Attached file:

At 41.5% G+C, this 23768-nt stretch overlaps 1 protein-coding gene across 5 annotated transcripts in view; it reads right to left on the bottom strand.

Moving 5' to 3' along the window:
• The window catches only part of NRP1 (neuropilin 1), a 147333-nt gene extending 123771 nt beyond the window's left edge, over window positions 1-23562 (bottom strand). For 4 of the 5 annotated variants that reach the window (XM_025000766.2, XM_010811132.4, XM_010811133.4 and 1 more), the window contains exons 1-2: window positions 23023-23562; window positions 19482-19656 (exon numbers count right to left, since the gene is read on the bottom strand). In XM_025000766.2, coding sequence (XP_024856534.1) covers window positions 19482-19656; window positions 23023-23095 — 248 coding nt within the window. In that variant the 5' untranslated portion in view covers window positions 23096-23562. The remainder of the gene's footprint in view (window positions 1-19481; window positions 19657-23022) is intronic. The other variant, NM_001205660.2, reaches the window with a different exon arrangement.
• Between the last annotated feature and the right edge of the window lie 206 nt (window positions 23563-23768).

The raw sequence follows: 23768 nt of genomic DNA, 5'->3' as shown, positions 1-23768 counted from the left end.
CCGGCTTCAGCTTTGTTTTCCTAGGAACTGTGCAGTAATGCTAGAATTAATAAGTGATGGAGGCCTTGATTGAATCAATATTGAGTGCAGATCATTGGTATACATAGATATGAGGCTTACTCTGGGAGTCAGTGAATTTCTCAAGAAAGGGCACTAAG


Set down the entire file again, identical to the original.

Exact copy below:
At 41.5% G+C, this 23768-nt stretch overlaps 1 protein-coding gene across 5 annotated transcripts in view; it reads right to left on the bottom strand.

Moving 5' to 3' along the window:
• The window catches only part of NRP1 (neuropilin 1), a 147333-nt gene extending 123771 nt beyond the window's left edge, over window positions 1-23562 (bottom strand). For 4 of the 5 annotated variants that reach the window (XM_025000766.2, XM_010811132.4, XM_010811133.4 and 1 more), the window contains exons 1-2: window positions 23023-23562; window positions 19482-19656 (exon numbers count right to left, since the gene is read on the bottom strand). In XM_025000766.2, coding sequence (XP_024856534.1) covers window positions 19482-19656; window positions 23023-23095 — 248 coding nt within the window. In that variant the 5' untranslated portion in view covers window positions 23096-23562. The remainder of the gene's footprint in view (window positions 1-19481; window positions 19657-23022) is intronic. The other variant, NM_001205660.2, reaches the window with a different exon arrangement.
• Between the last annotated feature and the right edge of the window lie 206 nt (window positions 23563-23768).

The raw sequence follows: 23768 nt of genomic DNA, 5'->3' as shown, positions 1-23768 counted from the left end.
CCGGCTTCAGCTTTGTTTTCCTAGGAACTGTGCAGTAATGCTAGAATTAATAAGTGATGGAGGCCTTGATTGAATCAATATTGAGTGCAGATCATTGGTATACATAGATATGAGGCTTACTCTGGGAGTCAGTGAATTTCTCAAGAAAGGGCACTAAG